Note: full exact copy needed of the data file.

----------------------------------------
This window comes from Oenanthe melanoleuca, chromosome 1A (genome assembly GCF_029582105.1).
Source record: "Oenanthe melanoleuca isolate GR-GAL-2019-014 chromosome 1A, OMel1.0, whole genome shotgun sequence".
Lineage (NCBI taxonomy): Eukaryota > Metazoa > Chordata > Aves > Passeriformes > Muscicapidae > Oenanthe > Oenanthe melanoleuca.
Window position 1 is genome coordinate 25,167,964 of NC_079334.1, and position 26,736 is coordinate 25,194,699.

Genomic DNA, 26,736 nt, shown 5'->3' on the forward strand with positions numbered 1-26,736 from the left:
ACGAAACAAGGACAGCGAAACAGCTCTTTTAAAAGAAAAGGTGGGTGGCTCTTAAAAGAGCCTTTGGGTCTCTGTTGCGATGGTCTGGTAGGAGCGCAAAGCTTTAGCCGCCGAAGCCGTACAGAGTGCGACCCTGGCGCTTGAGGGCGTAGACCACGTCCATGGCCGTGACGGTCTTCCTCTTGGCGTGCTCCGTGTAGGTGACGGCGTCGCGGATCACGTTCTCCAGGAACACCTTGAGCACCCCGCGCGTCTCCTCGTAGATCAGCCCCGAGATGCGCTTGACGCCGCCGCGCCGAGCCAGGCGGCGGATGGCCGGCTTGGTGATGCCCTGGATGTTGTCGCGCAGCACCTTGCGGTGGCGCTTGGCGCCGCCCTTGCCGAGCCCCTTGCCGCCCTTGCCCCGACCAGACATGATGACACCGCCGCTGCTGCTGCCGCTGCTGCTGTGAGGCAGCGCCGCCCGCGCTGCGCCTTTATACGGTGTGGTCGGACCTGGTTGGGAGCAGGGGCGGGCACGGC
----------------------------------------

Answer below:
This window comes from Oenanthe melanoleuca, chromosome 1A (genome assembly GCF_029582105.1).
Source record: "Oenanthe melanoleuca isolate GR-GAL-2019-014 chromosome 1A, OMel1.0, whole genome shotgun sequence".
Lineage (NCBI taxonomy): Eukaryota > Metazoa > Chordata > Aves > Passeriformes > Muscicapidae > Oenanthe > Oenanthe melanoleuca.
Window position 1 is genome coordinate 25,167,964 of NC_079334.1, and position 26,736 is coordinate 25,194,699.

Genomic DNA, 26,736 nt, shown 5'->3' on the forward strand with positions numbered 1-26,736 from the left:
ACGAAACAAGGACAGCGAAACAGCTCTTTTAAAAGAAAAGGTGGGTGGCTCTTAAAAGAGCCTTTGGGTCTCTGTTGCGATGGTCTGGTAGGAGCGCAAAGCTTTAGCCGCCGAAGCCGTACAGAGTGCGACCCTGGCGCTTGAGGGCGTAGACCACGTCCATGGCCGTGACGGTCTTCCTCTTGGCGTGCTCCGTGTAGGTGACGGCGTCGCGGATCACGTTCTCCAGGAACACCTTGAGCACCCCGCGCGTCTCCTCGTAGATCAGCCCCGAGATGCGCTTGACGCCGCCGCGCCGAGCCAGGCGGCGGATGGCCGGCTTGGTGATGCCCTGGATGTTGTCGCGCAGCACCTTGCGGTGGCGCTTGGCGCCGCCCTTGCCGAGCCCCTTGCCGCCCTTGCCCCGACCAGACATGATGACACCGCCGCTGCTGCTGCCGCTGCTGCTGTGAGGCAGCGCCGCCCGCGCTGCGCCTTTATACGGTGTGGTCGGACCTGGTTGGGAGCAGGGGCGGGCACGGC